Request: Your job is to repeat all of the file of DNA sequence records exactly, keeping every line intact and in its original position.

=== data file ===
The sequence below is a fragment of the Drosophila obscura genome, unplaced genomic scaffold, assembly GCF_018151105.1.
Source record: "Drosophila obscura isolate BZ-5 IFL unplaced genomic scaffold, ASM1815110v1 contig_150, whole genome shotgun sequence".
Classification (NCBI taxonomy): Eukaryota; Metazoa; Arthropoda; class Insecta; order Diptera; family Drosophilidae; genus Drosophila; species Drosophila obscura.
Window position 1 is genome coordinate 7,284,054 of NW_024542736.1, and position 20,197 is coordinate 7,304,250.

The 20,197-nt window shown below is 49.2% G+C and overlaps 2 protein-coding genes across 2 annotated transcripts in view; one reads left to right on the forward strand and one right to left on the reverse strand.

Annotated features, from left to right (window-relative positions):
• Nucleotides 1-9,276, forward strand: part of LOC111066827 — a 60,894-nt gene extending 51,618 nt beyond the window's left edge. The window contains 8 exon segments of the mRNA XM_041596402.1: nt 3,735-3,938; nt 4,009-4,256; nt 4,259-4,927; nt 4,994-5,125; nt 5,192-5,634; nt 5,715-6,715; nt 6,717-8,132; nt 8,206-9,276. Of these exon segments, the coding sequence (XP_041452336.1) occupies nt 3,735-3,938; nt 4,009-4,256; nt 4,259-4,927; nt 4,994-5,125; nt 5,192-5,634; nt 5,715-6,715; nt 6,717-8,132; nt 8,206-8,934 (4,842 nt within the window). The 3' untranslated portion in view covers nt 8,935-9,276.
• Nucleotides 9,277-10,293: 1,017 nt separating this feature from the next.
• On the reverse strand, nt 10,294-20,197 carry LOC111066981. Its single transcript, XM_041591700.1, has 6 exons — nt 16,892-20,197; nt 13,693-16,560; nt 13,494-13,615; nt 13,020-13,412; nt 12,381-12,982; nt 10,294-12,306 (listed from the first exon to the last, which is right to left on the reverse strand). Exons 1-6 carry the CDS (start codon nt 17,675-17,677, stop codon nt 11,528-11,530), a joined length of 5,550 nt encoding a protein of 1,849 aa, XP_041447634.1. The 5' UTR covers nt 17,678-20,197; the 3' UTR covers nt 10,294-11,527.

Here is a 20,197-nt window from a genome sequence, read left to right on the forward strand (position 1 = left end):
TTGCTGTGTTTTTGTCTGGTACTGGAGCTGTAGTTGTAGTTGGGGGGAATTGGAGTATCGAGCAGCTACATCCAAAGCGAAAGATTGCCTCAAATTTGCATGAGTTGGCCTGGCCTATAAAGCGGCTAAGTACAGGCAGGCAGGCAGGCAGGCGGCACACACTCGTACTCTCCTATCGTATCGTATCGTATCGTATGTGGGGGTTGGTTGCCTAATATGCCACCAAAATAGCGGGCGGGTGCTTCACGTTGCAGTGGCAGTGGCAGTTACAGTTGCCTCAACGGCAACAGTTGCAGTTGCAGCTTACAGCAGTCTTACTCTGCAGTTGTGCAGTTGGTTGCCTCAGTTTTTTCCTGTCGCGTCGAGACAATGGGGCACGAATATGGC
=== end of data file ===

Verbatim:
The sequence below is a fragment of the Drosophila obscura genome, unplaced genomic scaffold, assembly GCF_018151105.1.
Source record: "Drosophila obscura isolate BZ-5 IFL unplaced genomic scaffold, ASM1815110v1 contig_150, whole genome shotgun sequence".
Classification (NCBI taxonomy): Eukaryota; Metazoa; Arthropoda; class Insecta; order Diptera; family Drosophilidae; genus Drosophila; species Drosophila obscura.
Window position 1 is genome coordinate 7,284,054 of NW_024542736.1, and position 20,197 is coordinate 7,304,250.

The 20,197-nt window shown below is 49.2% G+C and overlaps 2 protein-coding genes across 2 annotated transcripts in view; one reads left to right on the forward strand and one right to left on the reverse strand.

Annotated features, from left to right (window-relative positions):
• Nucleotides 1-9,276, forward strand: part of LOC111066827 — a 60,894-nt gene extending 51,618 nt beyond the window's left edge. The window contains 8 exon segments of the mRNA XM_041596402.1: nt 3,735-3,938; nt 4,009-4,256; nt 4,259-4,927; nt 4,994-5,125; nt 5,192-5,634; nt 5,715-6,715; nt 6,717-8,132; nt 8,206-9,276. Of these exon segments, the coding sequence (XP_041452336.1) occupies nt 3,735-3,938; nt 4,009-4,256; nt 4,259-4,927; nt 4,994-5,125; nt 5,192-5,634; nt 5,715-6,715; nt 6,717-8,132; nt 8,206-8,934 (4,842 nt within the window). The 3' untranslated portion in view covers nt 8,935-9,276.
• Nucleotides 9,277-10,293: 1,017 nt separating this feature from the next.
• On the reverse strand, nt 10,294-20,197 carry LOC111066981. Its single transcript, XM_041591700.1, has 6 exons — nt 16,892-20,197; nt 13,693-16,560; nt 13,494-13,615; nt 13,020-13,412; nt 12,381-12,982; nt 10,294-12,306 (listed from the first exon to the last, which is right to left on the reverse strand). Exons 1-6 carry the CDS (start codon nt 17,675-17,677, stop codon nt 11,528-11,530), a joined length of 5,550 nt encoding a protein of 1,849 aa, XP_041447634.1. The 5' UTR covers nt 17,678-20,197; the 3' UTR covers nt 10,294-11,527.

Here is a 20,197-nt window from a genome sequence, read left to right on the forward strand (position 1 = left end):
TTGCTGTGTTTTTGTCTGGTACTGGAGCTGTAGTTGTAGTTGGGGGGAATTGGAGTATCGAGCAGCTACATCCAAAGCGAAAGATTGCCTCAAATTTGCATGAGTTGGCCTGGCCTATAAAGCGGCTAAGTACAGGCAGGCAGGCAGGCAGGCGGCACACACTCGTACTCTCCTATCGTATCGTATCGTATCGTATGTGGGGGTTGGTTGCCTAATATGCCACCAAAATAGCGGGCGGGTGCTTCACGTTGCAGTGGCAGTGGCAGTTACAGTTGCCTCAACGGCAACAGTTGCAGTTGCAGCTTACAGCAGTCTTACTCTGCAGTTGTGCAGTTGGTTGCCTCAGTTTTTTCCTGTCGCGTCGAGACAATGGGGCACGAATATGGC